• Has recorded 24 punts of 50 yards or more, including two of 70 yards or more in one game.Has dropped 33.3 percent of his punts inside the 20-yard line, while 13 of his punts have been fair caught.
• Has dropped 33.3 percent of his punts inside the 20-yard line, while 13 of his punts have been fair caught.
2014 SEASON HIGHS
PUNTS: 14, at West Virginia
NET PUNT YARDAGE: 621, at West Virginia
LONGEST PUNT: 72, at Duke
PUNTS INSIDE THE 20: 4, two times, last vs. CMU
Wednesday's KU football practice was one that closely resembled what the game time temperatures are expected to be this weekend when the Jayhawks and TCU Horned Frogs kick off at 2 p.m. Saturday.
Biting winds that dropped the temperature to around 12 degrees made Wednesday a little different than most of the other practices the Jayhawks have had this season, and, although most adjusted accordingly there, there were a few warriors among the bunch out there today.
While most players bundled up with long sleeves and tights to stay warm, a few guys went with short sleeves and shorts just like it was a normal September practice.
The ones I saw who bared all were: Kyle Pullia, Mike Smithburg, Jordan Shelley-Smith and Preston Randall. Go figure, three of the four were offensive linemen. Props to those guys. I stood out there for about 40 minutes and even bundled up in a coat and gloves, it was cold. (I was an idiot and forgot a hat or hood of any kind, so I was toughing it out a little bit).
Anyway, all of this might seem irrelevant, but it really might not be. The high temperature in Fort Worth, Texas, on Wednesday was 45 degrees. While not exactly warm, that was about 30 degrees warmer than what the guys in Lawrence were dealing with. And with afternoon temperatures the next two days hovering around the same mark, it's definitely possible that the game day temperatures expected to be in the high teens — with a 90 percent chance for snow, by the way — could have a much bigger impact on TCU's roster, which includes 79 native Texans, than KU's, which has been practicing in weather like that all week.
We'll see. A heavy dose of snow would make it interesting for both offenses, but, if you're KU, you'll take that trade off because it could even the playing field a little bit.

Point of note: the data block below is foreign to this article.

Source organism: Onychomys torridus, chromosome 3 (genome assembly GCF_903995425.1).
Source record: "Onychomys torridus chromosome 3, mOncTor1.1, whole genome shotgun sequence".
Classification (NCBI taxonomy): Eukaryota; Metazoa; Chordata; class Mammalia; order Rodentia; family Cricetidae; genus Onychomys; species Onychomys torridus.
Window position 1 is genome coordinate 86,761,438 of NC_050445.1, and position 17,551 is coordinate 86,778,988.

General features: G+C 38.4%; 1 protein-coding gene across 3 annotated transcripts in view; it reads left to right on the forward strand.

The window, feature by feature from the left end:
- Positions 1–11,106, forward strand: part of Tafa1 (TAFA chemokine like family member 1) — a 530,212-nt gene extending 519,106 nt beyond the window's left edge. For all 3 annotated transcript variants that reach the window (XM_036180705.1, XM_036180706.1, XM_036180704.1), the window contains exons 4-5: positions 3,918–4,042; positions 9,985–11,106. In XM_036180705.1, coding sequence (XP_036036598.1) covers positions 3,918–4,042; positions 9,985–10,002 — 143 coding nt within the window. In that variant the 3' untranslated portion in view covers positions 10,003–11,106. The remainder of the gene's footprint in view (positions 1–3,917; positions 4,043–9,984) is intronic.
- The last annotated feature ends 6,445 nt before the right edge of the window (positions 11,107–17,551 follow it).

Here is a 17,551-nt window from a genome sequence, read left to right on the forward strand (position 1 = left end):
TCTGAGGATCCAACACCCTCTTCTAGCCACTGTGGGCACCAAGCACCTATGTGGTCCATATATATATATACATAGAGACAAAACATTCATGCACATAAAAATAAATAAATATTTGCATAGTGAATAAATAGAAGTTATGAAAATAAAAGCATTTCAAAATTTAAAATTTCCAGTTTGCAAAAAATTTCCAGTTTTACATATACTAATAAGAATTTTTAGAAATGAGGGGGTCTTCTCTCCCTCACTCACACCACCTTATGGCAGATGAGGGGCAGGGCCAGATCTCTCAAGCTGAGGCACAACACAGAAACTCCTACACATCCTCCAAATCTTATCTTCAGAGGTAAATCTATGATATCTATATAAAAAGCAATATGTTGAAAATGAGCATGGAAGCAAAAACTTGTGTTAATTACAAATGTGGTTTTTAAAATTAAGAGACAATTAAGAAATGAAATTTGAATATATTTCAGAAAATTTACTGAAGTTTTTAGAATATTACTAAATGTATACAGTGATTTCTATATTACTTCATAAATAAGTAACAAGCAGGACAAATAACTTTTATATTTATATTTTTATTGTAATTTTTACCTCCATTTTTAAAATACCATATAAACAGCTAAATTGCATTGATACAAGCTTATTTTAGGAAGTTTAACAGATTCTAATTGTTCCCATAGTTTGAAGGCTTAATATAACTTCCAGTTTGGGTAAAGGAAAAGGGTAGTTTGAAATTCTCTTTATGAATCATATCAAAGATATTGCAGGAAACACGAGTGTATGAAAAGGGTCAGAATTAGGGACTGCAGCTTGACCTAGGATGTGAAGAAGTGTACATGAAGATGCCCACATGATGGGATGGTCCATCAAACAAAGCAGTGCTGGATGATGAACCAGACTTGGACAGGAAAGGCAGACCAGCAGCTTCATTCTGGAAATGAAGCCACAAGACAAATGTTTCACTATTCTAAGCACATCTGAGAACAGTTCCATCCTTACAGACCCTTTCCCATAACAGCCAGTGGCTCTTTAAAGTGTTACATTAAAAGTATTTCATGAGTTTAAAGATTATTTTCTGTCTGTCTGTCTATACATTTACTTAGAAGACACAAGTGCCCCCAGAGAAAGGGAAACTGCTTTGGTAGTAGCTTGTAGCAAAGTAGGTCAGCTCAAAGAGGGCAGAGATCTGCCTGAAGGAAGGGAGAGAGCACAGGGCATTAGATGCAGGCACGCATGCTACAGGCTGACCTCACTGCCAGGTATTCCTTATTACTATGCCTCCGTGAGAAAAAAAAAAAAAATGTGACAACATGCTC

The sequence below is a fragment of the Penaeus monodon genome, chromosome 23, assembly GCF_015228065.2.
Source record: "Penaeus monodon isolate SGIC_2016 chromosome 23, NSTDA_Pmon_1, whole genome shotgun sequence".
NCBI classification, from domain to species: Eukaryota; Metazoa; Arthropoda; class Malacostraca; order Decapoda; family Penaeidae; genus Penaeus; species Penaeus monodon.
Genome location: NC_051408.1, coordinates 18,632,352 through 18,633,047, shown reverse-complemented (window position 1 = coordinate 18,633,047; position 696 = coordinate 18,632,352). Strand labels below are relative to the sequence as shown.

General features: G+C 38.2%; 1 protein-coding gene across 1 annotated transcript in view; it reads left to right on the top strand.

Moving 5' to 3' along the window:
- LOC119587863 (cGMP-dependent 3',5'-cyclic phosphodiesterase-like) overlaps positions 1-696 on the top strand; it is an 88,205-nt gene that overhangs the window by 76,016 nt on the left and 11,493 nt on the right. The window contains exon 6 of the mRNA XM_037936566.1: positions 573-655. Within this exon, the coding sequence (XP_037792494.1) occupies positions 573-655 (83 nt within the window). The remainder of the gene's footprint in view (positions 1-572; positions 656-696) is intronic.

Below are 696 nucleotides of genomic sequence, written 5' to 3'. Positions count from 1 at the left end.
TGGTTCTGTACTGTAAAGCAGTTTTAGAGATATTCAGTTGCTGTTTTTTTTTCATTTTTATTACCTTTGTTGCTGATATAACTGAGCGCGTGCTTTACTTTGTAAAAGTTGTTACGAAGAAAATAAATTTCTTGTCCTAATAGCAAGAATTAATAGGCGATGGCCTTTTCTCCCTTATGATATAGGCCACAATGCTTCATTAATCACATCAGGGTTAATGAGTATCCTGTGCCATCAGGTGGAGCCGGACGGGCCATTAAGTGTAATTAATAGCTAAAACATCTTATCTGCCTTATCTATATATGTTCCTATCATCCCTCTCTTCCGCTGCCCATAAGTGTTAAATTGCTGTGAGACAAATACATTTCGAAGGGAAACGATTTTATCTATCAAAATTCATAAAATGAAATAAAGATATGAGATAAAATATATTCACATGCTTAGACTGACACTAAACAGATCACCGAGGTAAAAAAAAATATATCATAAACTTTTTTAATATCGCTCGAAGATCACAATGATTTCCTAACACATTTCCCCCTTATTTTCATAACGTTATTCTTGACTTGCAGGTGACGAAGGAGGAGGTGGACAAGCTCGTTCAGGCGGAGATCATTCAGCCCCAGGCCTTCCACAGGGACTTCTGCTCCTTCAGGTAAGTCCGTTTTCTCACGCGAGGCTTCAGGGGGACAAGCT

Here's a quick look at what else caught my eye at Wednesday's practice:
• Joe Dineen may very well have a new position yet again. The freshman from Free State High was working with the linebackers on Wednesday, this after he moved from safety to running back during preseason camp after the Jayhawks lost Brandon Bourbon and Taylor Cox to season-ending injuries. It's hard to know what this means for Dineen's future, without talking to him or KU coach Clint Bowen, but there was some talk before he even signed with KU about the potential for the 6-foot-2, 208-pound Dineen to move to linebacker in the future. Good to see him getting a look there late in the season. Either way, I think his future's on defense.
• Keon Stowers, Andrew Bolton and De'Andre Mann all were practicing and appeared to be going full speed through the drills I saw. That bodes well for KU's lineup this weekend. Still waiting for more information on offensive lineman Ngalu Fusimalohi. We might not fully know his status until game time.
• Maybe it was just their way of combatting the cold, but the coaches, including Bowen, had an extra dose of intensity on Wednesday. Probably not worth reading too much into, but that's one thing that always has impressed me about this coaching staff — no matter who the opponent is or what their odds are for the upcoming game (and remember they are playing the No. 5 team in the country this weekend), the coaches prepare like they'll be right there and like they have a great shot. That kind of mentality rubs off on the players and can become the foundation of a program.
Saturday afternoon marked just the ninth victory in the career of KU linebacker Ben Heeney and the senior captain could not have cared less about it because it felt like a million bucks.